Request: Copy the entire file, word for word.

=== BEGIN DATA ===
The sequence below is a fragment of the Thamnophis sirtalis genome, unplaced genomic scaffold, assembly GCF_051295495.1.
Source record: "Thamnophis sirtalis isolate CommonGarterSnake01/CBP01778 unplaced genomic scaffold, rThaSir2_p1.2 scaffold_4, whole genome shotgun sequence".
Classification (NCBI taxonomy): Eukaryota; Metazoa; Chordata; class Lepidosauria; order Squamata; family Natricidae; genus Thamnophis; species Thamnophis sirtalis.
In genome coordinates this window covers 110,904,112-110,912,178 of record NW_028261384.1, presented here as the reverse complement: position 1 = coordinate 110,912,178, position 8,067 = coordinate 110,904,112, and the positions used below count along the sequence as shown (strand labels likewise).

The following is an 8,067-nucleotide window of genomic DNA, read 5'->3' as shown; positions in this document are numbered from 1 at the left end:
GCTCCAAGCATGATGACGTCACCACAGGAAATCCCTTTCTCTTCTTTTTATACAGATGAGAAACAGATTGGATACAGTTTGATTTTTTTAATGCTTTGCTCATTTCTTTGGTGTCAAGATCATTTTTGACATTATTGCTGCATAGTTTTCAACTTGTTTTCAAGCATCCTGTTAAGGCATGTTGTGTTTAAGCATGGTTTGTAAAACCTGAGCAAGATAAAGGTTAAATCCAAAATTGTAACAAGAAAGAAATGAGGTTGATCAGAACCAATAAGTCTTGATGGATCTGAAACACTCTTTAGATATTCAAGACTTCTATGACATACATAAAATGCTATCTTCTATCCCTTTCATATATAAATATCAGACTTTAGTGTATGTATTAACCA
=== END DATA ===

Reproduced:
The sequence below is a fragment of the Thamnophis sirtalis genome, unplaced genomic scaffold, assembly GCF_051295495.1.
Source record: "Thamnophis sirtalis isolate CommonGarterSnake01/CBP01778 unplaced genomic scaffold, rThaSir2_p1.2 scaffold_4, whole genome shotgun sequence".
Classification (NCBI taxonomy): Eukaryota; Metazoa; Chordata; class Lepidosauria; order Squamata; family Natricidae; genus Thamnophis; species Thamnophis sirtalis.
In genome coordinates this window covers 110,904,112-110,912,178 of record NW_028261384.1, presented here as the reverse complement: position 1 = coordinate 110,912,178, position 8,067 = coordinate 110,904,112, and the positions used below count along the sequence as shown (strand labels likewise).

The following is an 8,067-nucleotide window of genomic DNA, read 5'->3' as shown; positions in this document are numbered from 1 at the left end:
GCTCCAAGCATGATGACGTCACCACAGGAAATCCCTTTCTCTTCTTTTTATACAGATGAGAAACAGATTGGATACAGTTTGATTTTTTTAATGCTTTGCTCATTTCTTTGGTGTCAAGATCATTTTTGACATTATTGCTGCATAGTTTTCAACTTGTTTTCAAGCATCCTGTTAAGGCATGTTGTGTTTAAGCATGGTTTGTAAAACCTGAGCAAGATAAAGGTTAAATCCAAAATTGTAACAAGAAAGAAATGAGGTTGATCAGAACCAATAAGTCTTGATGGATCTGAAACACTCTTTAGATATTCAAGACTTCTATGACATACATAAAATGCTATCTTCTATCCCTTTCATATATAAATATCAGACTTTAGTGTATGTATTAACCA